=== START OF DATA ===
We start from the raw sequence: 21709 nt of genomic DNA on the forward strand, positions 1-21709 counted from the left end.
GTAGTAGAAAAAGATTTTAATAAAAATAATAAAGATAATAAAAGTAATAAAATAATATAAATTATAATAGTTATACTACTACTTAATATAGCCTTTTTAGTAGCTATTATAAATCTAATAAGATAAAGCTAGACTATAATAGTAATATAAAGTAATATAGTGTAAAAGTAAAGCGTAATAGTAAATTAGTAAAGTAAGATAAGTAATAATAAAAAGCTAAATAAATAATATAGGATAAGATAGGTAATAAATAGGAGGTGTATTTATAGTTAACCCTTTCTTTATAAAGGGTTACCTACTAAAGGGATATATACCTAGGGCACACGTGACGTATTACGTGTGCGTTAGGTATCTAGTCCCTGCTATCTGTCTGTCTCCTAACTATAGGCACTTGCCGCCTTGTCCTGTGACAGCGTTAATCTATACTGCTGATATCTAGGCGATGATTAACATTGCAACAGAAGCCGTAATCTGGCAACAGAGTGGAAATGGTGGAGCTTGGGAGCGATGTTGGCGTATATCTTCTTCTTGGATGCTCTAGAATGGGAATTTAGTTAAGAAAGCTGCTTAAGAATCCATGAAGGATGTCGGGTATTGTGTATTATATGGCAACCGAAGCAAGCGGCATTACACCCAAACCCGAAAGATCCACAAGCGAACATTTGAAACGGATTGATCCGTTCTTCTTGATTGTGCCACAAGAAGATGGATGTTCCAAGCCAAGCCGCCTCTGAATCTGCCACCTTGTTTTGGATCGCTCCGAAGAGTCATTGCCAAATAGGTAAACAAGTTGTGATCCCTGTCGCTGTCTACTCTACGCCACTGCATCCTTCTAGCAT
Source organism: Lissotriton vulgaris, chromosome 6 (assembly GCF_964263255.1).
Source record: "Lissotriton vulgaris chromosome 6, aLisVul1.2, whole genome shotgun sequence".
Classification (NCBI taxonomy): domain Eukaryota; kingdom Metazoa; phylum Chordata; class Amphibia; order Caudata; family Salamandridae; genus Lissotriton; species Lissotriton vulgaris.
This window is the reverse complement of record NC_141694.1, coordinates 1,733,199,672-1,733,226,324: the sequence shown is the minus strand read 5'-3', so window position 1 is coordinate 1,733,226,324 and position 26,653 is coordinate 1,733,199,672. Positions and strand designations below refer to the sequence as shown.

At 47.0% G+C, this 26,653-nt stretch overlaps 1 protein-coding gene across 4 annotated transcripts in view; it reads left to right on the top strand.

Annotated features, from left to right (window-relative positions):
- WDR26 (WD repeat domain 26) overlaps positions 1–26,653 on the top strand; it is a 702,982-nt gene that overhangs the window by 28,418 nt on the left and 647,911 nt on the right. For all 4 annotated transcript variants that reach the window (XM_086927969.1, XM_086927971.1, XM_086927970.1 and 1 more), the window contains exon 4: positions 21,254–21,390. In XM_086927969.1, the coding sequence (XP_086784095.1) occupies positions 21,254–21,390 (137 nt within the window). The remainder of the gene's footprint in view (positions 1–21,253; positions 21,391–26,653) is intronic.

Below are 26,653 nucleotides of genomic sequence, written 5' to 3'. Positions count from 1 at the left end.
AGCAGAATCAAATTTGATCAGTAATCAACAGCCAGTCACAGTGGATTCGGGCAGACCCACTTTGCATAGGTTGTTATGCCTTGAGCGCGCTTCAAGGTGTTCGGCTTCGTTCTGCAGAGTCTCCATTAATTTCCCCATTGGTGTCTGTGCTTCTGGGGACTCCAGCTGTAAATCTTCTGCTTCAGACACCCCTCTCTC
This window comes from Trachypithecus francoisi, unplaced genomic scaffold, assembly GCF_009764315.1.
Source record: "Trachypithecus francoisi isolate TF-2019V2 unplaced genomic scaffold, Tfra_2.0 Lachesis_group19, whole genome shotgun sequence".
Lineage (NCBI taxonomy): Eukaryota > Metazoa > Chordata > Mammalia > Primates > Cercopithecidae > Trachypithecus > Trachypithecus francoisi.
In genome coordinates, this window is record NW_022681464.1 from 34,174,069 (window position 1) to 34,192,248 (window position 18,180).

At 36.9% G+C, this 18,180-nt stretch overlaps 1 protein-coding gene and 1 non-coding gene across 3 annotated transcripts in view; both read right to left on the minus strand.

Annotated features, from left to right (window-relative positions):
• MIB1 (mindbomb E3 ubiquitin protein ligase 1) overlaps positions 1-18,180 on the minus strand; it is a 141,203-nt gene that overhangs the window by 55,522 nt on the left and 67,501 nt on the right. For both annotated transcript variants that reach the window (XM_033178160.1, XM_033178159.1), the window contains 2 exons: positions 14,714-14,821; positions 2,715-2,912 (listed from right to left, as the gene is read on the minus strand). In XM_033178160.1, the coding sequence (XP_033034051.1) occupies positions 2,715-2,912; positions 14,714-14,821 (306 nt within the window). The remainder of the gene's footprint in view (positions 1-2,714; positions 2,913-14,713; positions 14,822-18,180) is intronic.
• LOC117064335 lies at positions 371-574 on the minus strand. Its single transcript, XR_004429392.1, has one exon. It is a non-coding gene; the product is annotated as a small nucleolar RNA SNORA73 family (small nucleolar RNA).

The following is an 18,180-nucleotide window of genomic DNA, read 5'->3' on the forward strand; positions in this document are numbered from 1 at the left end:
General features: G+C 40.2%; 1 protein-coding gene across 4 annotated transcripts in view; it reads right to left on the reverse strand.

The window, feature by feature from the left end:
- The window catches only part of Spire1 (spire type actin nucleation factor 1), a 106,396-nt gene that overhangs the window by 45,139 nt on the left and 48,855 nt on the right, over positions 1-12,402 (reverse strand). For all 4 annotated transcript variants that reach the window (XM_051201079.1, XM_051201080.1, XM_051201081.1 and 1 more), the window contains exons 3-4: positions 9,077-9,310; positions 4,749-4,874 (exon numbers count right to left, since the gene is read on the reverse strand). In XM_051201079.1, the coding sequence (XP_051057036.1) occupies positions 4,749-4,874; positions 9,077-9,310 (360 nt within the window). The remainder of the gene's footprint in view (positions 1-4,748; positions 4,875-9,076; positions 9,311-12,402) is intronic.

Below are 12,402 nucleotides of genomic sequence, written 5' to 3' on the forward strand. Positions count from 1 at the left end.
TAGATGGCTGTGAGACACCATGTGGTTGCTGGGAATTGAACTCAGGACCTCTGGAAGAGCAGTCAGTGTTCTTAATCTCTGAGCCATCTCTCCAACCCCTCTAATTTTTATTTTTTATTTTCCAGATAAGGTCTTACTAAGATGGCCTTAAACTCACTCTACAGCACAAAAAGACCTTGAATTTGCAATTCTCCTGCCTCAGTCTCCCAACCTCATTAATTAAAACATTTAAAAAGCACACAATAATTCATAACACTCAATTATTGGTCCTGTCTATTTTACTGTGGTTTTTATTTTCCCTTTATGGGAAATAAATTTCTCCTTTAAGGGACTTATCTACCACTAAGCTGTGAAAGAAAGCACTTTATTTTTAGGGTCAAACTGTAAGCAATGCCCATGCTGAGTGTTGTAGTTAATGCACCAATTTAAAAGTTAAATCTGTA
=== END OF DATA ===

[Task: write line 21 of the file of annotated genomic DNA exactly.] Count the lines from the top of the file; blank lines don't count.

General features: G+C 40.2%; 1 protein-coding gene across 4 annotated transcripts in view; it reads right to left on the reverse strand.